In 2018-19, we increased our emphasis on helping people strengthen their connections with culture and their linkages with friends, family and community as well as with services like ours.
During the financial year, we examined how we work with Aboriginal and Torres Strait Islander people, communities and organisations, and identified opportunities to improve. Based on research and consultation, we developed a plan that includes strategies to better support our First Nations staff, increase our cultural competence and develop stronger links with community controlled organisations.
In 2018-19 our ParentsNext team began a co-location at the Waterford West Child and Family Centre run by the Aboriginal and Torres Strait Islander Community Health Service (ATSICHS). This has created opportunities for participants of both organisations. For example, our ParentsNext participants now link with culturally appropriate playgroups, kindies and health and support services while improving their work readiness.
Connections was a theme of the evaluation of our Step by Step family support program by researchers from Griffith University. They found that our Step by Step case managers were able to provide linked-up support addressing the range of issues each family confronted, including homelessness, mental health problems and domestic and family violence.
Thanks to a grant from the Queensland Community Foundation, we learned with our colleagues at Beaucare more about collaboration and laying the foundation for future partnering.
In June 2019, YFS stopped providing community participation programs for people with a disability (Community Connections and Social Links), and our Personal Helpers and Mentors service (PHaMs) for people with mental health issues ended. Over the course of the year we helped our clients to access the National Disability Insurance Scheme (NDIS) where possible, and to transition to other supports if they were not eligible. While we decided not to register as an NDIS provider, we are actively supporting Logan people to get the best from the new system. We were sad to farewell these clients and staff, some of whom had been with YFS for more than 20 years.
In August 2019 our Shift youth drug and alcohol team launched a collaboration with ATSICHS, the Queensland Police Service and Youth Justice to provide an outreach service for young people at risk of detention.
In 2019-20 all YFS staff will increase their emphasis on fostering informal supports for clients, such as family, friends, neighbours and community groups, to provide long-term connections.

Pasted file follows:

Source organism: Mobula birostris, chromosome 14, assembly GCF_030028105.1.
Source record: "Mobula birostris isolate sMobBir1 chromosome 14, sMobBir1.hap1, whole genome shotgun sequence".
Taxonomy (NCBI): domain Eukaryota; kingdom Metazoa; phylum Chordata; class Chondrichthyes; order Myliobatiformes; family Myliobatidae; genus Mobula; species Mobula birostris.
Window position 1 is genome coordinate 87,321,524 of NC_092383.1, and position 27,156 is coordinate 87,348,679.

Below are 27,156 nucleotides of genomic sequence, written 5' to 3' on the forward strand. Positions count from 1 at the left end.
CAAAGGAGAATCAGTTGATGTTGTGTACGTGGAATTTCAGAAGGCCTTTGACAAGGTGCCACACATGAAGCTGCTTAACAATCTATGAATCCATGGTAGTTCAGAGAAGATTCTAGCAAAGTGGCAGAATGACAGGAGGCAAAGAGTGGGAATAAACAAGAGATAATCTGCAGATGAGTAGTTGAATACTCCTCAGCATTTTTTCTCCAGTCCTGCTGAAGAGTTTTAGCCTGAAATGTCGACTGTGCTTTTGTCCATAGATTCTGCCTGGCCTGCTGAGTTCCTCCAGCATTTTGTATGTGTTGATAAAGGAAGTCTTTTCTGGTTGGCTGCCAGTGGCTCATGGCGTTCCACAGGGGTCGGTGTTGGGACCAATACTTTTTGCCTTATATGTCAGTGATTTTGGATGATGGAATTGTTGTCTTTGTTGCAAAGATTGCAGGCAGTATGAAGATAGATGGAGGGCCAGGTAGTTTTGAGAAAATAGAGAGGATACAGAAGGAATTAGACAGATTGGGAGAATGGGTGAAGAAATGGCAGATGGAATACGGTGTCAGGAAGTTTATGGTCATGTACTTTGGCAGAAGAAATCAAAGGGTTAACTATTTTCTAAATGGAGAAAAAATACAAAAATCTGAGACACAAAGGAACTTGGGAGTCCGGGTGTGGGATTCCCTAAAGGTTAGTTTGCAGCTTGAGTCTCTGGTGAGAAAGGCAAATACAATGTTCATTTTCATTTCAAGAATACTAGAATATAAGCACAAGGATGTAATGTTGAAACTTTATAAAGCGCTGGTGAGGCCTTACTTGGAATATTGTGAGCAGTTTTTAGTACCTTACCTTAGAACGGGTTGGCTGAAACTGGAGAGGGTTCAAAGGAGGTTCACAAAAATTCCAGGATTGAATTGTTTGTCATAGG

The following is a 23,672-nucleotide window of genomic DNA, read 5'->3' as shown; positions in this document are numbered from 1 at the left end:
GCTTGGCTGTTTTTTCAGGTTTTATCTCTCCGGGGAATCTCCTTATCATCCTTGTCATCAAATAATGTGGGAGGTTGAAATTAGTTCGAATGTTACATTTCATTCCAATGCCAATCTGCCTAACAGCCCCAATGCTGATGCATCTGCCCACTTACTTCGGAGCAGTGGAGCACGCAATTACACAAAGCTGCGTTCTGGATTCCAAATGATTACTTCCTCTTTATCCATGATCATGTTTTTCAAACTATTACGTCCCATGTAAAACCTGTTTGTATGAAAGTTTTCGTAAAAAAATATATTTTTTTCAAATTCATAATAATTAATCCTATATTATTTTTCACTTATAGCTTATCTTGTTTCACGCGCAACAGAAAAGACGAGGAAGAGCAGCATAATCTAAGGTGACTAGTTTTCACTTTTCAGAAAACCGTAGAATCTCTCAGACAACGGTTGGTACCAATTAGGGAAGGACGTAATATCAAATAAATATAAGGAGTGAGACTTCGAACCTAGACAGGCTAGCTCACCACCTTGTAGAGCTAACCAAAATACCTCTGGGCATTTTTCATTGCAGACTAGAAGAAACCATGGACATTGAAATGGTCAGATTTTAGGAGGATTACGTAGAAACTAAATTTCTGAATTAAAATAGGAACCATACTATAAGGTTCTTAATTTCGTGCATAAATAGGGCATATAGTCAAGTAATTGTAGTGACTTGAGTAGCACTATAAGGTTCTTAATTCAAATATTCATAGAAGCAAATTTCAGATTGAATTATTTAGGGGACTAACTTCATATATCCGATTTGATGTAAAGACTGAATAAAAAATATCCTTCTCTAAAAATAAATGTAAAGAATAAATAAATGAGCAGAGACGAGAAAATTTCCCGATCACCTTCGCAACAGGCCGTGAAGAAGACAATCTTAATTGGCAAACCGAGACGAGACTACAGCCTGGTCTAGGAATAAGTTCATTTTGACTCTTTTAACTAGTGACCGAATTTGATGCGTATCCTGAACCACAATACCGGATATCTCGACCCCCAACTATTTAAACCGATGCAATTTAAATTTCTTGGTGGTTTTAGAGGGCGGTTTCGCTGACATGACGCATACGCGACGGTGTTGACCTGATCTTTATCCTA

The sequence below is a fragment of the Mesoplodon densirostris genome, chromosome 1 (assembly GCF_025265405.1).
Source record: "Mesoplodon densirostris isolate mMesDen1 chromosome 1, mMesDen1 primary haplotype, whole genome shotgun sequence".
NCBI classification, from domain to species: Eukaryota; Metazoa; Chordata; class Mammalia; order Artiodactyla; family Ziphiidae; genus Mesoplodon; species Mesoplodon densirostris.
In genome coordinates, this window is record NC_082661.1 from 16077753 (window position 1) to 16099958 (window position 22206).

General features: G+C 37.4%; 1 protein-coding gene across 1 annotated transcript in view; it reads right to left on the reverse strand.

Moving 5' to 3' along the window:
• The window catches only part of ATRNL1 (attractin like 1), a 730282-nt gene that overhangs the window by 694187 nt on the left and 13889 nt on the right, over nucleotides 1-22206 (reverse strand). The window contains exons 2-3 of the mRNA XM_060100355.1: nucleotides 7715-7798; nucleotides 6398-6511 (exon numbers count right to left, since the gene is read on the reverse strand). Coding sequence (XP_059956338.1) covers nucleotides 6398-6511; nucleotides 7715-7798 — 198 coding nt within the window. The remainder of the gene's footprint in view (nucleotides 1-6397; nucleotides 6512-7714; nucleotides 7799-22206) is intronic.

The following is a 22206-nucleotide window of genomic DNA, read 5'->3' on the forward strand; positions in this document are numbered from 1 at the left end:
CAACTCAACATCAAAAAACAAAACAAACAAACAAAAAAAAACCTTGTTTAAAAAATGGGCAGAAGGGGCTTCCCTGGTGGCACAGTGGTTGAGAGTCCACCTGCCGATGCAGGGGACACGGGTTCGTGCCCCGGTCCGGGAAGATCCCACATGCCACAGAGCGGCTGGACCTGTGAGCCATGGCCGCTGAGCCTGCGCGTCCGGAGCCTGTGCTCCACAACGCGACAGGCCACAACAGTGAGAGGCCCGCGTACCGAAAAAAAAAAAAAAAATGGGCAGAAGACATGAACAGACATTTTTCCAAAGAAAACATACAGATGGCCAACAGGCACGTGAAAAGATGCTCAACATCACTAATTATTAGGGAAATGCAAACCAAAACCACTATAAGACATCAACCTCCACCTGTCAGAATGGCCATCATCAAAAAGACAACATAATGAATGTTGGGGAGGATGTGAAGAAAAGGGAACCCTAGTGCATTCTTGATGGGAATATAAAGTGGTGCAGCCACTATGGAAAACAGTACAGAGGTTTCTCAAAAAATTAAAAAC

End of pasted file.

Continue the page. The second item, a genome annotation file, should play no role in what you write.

Learning what creates long-term outcomes for young people
In late 2018, consultant Paul Testro evaluated YFS’ Youthlink youth engagement program. Through interviews with young people, families, stakeholders and staff, and analysis of data and evidence, the evaluation identified strengths of Youthlink’s approach and opportunities for improvement.
It found that the values-led relationship base of the program appears to be a major driver of the program’s success in “walking with young people on their journey” and empowering them to address the challenges in their lives. Young people and their families were consistently very positive about Youthlink’s impact.
Youthlink staff began implementing improvements including linkages between support for young people and work with their families, a greater focus on cultural connections for Aboriginal and Torres Strait Islander young people, and increased use of data to identify trends and emerging issues.
Our Intensive Family Support case management team and our Functional Family Therapy – Child Welfare therapists work with families at risk of child protection intervention. They operate in very different ways, but both teams help families improve connections and family interactions. Wellbeing Domains outcome measures for both teams show positive change for families including their connections with community and family.
Across YFS all teams assess people’s connectedness on entry and exit to our services. In 2018-19, 38% of our clients increased their support networks. In 2019-20 we have changed our data analysis slightly to better distinguish between informal supports (like family and neighbours) compared with supports from organisations.
(based on a five point scale)
(based on a five point scale)
Meet tech-savvy volunteer Bruce
“I first heard about Substation33 probably three years ago, through an article at the local library.”
“My wife told me, ‘Go down and see what this place is about.’ She can’t shut me up about the place now.”